Suzy:         Sure. What kind of make do you like?
Fareed:     I’m not sure. Samsung, I guess.
Suzy:         Would you buy the newest model or does an older one interest you?
Fareed:     Again, not sure. It depends on the price.

To be all set (Idiom)

Near the end of the check in, the receptionist says that the hotel guest is all set. In this situation, to be all set means that the guest has finished some preparations and is ready to go to the next phase. The preparations are the checking in, and the next phase is going to his room and beginning his stay at the hotel.

To be all set usually involves some kind of preparations. For example, if you spent a few weeks planning and packing for an overseas trip, once you are ready to go to the airport, you can say you’re all set. It is also common to say you’re all set and ready to go.

Here are a couple more examples with to be all set:

Chad:      I’m a bit nervous to be driving in front of you for the first time.
Barry:      Don’t worry. We’ll take it easy. Did you check your mirrors?
Chad:      Yes.
Barry:      Did you adjust your seat properly?
Chad:      Yes.
Barry:      OK. Turn on the engine and we’re all set to go.
Chad:      Cool. Let’s go.

Mona:      OK. I got my wallet, my mask, my bathing suit, my hat, and my sunscreen. I’m ready. How about you? Are you all set and ready to go?
Franny:   I’ve been all set for an hour. I’m waiting on you.
Mona:      Oh, wait. I forgot something. Can you wait a minute?
Franny:   Geez. Sure.

Complimentary (Adjective)

In the example dialogue, the receptionist informs the guest that there is a complimentary continental breakfast available for all guests. Complimentary means that it is free or already included in the initial price. The guest will be able to eat a continental breakfast, which is a light style of breakfast, at no additional cost.

Complimentary can be used in many other situations. For example, you can go to a music concert and find out that there is a complimentary drink with your ticket. That means you can have a free drink once you are there. Complimentary is an additional free benefit that goes along with something you have already purchased.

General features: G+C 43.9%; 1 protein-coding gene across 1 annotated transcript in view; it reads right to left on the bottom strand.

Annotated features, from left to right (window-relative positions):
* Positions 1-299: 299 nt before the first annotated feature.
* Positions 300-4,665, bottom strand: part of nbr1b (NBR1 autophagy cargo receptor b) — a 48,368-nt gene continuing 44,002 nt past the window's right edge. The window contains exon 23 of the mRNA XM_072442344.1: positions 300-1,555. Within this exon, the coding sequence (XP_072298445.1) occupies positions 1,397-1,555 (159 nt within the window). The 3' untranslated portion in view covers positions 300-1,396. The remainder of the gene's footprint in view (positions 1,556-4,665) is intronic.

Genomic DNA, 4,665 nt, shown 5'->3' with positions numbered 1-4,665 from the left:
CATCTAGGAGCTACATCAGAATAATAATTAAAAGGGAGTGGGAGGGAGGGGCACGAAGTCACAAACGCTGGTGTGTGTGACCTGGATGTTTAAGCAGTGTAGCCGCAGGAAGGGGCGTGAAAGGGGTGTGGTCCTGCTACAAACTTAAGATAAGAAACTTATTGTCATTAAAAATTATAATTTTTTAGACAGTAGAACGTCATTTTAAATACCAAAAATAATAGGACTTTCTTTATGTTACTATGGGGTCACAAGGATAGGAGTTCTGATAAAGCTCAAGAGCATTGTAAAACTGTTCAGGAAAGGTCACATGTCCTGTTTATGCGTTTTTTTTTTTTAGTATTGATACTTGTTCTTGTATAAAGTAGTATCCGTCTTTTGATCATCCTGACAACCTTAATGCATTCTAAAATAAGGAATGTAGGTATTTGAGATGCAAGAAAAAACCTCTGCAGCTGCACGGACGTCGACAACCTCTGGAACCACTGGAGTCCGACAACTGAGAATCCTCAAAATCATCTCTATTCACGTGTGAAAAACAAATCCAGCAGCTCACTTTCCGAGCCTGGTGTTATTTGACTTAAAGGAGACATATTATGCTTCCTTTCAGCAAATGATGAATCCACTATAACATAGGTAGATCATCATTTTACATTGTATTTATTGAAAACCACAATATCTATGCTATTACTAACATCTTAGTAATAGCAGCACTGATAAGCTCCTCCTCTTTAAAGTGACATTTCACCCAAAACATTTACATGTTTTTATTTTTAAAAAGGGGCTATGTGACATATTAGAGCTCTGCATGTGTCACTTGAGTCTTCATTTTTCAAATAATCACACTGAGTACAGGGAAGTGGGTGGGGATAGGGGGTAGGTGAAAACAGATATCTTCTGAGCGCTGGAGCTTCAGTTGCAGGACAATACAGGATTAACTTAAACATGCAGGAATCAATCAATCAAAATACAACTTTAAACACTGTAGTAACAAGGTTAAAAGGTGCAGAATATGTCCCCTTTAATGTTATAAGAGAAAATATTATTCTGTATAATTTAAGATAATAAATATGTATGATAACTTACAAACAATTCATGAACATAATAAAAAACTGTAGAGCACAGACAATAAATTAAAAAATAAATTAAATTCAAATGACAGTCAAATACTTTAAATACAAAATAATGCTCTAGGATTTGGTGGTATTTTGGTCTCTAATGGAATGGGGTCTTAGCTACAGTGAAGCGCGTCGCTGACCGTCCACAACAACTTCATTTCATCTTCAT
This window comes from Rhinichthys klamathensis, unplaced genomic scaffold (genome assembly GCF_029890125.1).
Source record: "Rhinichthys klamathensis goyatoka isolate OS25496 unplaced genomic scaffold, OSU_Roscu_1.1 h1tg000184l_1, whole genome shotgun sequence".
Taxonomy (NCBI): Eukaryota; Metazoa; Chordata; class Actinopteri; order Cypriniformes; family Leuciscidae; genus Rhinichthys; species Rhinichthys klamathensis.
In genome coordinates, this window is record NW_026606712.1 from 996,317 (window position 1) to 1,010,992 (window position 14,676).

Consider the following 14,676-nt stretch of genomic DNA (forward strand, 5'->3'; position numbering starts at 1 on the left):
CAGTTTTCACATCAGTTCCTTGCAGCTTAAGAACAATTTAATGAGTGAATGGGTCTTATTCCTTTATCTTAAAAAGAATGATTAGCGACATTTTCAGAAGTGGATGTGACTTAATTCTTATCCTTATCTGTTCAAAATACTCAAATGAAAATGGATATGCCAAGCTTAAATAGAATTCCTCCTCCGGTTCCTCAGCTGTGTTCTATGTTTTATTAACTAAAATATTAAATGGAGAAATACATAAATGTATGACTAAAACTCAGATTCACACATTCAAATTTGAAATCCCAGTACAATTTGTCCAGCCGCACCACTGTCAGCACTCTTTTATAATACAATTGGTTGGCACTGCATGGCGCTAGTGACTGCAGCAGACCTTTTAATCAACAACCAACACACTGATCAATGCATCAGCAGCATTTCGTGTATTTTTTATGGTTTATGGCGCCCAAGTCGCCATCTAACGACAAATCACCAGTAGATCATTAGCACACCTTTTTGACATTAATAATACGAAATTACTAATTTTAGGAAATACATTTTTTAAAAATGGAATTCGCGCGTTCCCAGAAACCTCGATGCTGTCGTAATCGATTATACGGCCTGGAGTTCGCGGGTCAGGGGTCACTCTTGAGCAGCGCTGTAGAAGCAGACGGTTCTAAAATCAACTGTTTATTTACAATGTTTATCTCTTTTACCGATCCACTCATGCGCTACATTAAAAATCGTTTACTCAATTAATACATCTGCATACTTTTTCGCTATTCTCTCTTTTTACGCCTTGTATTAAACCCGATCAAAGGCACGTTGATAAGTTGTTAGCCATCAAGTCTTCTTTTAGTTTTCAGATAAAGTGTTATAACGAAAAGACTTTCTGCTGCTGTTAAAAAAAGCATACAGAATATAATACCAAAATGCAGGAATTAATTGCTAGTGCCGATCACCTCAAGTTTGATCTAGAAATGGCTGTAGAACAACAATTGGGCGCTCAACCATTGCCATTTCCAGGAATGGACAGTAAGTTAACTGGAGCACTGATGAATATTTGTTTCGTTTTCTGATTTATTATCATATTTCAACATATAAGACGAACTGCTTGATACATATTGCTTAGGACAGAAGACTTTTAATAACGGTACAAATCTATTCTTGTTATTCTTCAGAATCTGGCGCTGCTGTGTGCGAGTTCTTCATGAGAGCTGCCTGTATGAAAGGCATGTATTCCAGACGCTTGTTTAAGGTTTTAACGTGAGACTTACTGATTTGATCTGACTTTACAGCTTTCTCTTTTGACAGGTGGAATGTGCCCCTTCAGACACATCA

Here are a couple more examples with complimentary:

Receptionist:   Hello, Ms. Jones. Is there a problem with your room?
Harriet:             No, not at all. But I noticed two bottles of water in the fridge. Did I have to pay for those?
Receptionist:   No, you don’t. You are entitled to two complimentary bottles of water per day, as well as complimentary packets of tea and coffee.
Harriet:             That’s sounds great. Thank you.

Vera:       Where are you going?
Olive:      I’m heading over to Z-Mart.
Vera:       Really? You never go there.
Olive:      I know. But I read that they’re giving out complimentary coffee mugs if you spend over $50.
Vera:       That’s not a bad deal. Do you mind if I join?

Enjoy your stay (Phrase)

Near the end of the example dialogue, the receptionist says goodbye to the guest by saying enjoy your stay. This is a very common expression that receptionists and general staff members of the hotel say to guests. It is a polite and friendly way of hoping the guests have a pleasurable experience during their time at the hotel.

Enjoy your stay is the short version. You can always add more to it. For example, you can say I hope you enjoy your stay or please enjoy your stay here at the ABC Hotel.

Similarly, flight attendants will often say enjoy your flight to passengers while boarding. Waiters often say enjoy your meal after serving food at restaurants.

Here are a couple more examples with enjoy your stay:

Receptionist:   Here is your key card. Is there anything else I can do for you?
Isabelle:           I’m think I’m all right for now.
Receptionist:   Very well. We here at the Angel Hotel truly hope you enjoy your stay.
Isabelle:           I’m sure I will. Thank you.

Flight attendant:    Welcome.
Christopher:           Excuse me. Where is seat 32-G?
Flight attendant:    Your seat is on the left side of the plane. Just continue until you hit row 32. It will be a window seat.
Christopher:           That’s great, thanks.
Flight attendant:    You’re welcome. Enjoy your flight.

Real Talk #050 – How to check into a hotel

Quiz

  1. What do you like and dislike about checking in at a hotel?
  2. In your experience, do you usually have to check in at a hotel under your name or do you simply pay with no questions asked?
  3. What is a complimentary item that makes you the most happy to find when you walk into a new hotel room?
  4. How important are the make and model to you when buying a household appliance?
  5. How long does it take you to get all set in the morning?

Hosts: Andrew Bates and Suzanne Cerreta
Music: Song One by Artist One, Song Two by Artist Two
Episode preparation/research: Kassy White
Audio editor: Kevin Moorehouse
Transcriptionist: Heather Bates
Study guide writer: Matty Warnock
English editor: Andrew Bates
Business manager: Tsuyoshi Kaneshima
Image: The Anam and Brandon Hooper (Unsplash.com)